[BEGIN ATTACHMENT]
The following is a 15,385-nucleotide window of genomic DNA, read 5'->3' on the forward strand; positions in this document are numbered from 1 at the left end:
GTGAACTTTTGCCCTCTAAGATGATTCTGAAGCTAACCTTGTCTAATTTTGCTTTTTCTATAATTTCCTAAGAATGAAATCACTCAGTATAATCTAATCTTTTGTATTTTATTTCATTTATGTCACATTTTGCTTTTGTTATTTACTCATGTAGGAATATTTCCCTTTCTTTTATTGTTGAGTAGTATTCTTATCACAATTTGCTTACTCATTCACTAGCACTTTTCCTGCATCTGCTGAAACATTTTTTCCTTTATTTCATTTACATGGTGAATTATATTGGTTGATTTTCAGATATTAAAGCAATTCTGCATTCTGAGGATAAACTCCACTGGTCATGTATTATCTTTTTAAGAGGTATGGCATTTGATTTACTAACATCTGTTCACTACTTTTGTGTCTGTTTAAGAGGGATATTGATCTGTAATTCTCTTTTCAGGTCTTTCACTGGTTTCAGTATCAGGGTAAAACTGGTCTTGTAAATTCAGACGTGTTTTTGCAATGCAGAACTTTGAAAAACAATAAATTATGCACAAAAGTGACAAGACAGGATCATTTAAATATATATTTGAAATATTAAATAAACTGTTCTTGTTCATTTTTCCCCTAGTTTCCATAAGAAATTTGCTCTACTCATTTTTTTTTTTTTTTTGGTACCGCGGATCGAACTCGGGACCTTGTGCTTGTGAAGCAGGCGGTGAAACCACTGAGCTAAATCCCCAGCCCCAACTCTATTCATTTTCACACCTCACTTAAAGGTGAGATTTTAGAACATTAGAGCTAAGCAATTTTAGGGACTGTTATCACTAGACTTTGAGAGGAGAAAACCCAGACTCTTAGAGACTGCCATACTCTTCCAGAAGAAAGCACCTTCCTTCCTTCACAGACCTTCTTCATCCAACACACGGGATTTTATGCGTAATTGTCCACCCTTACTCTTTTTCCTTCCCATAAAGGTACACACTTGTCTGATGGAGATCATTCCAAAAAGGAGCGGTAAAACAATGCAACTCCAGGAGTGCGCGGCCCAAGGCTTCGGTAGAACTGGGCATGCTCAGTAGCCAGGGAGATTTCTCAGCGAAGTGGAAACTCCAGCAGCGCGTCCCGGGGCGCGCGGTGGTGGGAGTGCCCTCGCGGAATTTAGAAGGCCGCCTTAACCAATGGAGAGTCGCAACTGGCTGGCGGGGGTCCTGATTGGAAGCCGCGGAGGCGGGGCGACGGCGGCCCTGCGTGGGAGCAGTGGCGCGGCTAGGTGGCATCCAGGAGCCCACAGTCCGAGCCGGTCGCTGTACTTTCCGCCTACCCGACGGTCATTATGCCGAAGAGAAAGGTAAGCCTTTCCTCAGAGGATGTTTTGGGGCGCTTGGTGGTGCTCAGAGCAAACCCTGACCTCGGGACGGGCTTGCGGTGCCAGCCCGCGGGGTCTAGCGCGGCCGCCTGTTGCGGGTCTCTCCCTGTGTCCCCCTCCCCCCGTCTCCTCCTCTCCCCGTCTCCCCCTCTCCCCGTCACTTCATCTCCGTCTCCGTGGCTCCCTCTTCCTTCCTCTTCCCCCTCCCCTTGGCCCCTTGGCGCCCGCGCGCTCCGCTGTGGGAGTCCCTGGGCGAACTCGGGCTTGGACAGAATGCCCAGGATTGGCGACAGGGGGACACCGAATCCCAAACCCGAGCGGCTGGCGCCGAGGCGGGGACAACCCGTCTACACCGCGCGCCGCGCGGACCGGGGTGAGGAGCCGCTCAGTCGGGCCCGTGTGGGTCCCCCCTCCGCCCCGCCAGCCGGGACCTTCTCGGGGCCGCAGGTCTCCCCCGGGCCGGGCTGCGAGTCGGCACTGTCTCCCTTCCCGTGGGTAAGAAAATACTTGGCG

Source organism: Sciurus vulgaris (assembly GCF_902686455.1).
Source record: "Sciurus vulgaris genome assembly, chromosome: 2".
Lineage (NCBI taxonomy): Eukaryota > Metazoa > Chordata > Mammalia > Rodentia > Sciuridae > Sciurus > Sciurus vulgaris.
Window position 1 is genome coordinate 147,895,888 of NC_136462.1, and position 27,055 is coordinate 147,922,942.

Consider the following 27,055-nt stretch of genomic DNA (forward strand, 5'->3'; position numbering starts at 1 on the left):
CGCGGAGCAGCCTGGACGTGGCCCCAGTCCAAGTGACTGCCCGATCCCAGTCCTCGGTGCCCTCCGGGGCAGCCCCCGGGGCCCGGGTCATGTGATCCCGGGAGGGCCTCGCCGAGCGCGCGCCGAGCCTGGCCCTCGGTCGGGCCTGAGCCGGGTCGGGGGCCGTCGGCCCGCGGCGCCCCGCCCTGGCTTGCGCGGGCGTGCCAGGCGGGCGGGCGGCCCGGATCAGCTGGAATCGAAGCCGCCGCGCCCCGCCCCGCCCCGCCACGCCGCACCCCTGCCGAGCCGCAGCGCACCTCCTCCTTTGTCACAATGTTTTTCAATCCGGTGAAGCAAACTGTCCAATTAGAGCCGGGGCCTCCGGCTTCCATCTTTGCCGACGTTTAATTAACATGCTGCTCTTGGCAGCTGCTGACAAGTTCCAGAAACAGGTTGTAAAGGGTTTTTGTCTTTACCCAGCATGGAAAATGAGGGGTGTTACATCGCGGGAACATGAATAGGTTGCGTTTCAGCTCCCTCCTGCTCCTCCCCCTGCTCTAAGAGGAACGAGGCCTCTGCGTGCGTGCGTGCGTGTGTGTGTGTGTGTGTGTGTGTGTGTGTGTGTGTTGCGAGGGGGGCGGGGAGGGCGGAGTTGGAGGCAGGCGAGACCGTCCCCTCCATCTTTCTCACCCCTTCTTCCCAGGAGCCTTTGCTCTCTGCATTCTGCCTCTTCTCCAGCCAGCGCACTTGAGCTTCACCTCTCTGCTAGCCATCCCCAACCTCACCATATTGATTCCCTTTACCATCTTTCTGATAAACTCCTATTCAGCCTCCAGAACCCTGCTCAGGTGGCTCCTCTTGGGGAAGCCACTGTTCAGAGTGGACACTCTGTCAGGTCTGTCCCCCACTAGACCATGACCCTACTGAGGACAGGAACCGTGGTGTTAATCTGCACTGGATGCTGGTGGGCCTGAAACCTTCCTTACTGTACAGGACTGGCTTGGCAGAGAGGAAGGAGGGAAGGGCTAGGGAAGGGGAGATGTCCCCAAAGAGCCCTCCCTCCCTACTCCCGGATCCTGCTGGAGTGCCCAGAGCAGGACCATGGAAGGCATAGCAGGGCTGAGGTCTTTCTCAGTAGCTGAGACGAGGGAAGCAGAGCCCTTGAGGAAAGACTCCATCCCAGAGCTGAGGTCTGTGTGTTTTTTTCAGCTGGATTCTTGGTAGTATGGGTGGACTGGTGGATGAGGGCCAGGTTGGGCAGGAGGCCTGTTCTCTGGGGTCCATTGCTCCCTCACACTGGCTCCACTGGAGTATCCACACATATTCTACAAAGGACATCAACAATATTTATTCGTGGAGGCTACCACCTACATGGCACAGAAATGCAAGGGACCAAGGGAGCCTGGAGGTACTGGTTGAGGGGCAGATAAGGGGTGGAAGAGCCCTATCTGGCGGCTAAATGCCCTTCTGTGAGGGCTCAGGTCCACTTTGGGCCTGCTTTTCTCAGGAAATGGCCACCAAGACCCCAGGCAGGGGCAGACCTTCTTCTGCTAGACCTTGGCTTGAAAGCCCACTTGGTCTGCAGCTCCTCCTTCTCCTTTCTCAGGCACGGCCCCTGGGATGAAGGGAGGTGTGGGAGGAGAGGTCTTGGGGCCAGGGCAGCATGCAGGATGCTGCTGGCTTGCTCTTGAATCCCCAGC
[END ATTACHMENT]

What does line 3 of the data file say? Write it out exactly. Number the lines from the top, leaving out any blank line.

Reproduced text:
Source organism: Sciurus vulgaris (assembly GCF_902686455.1).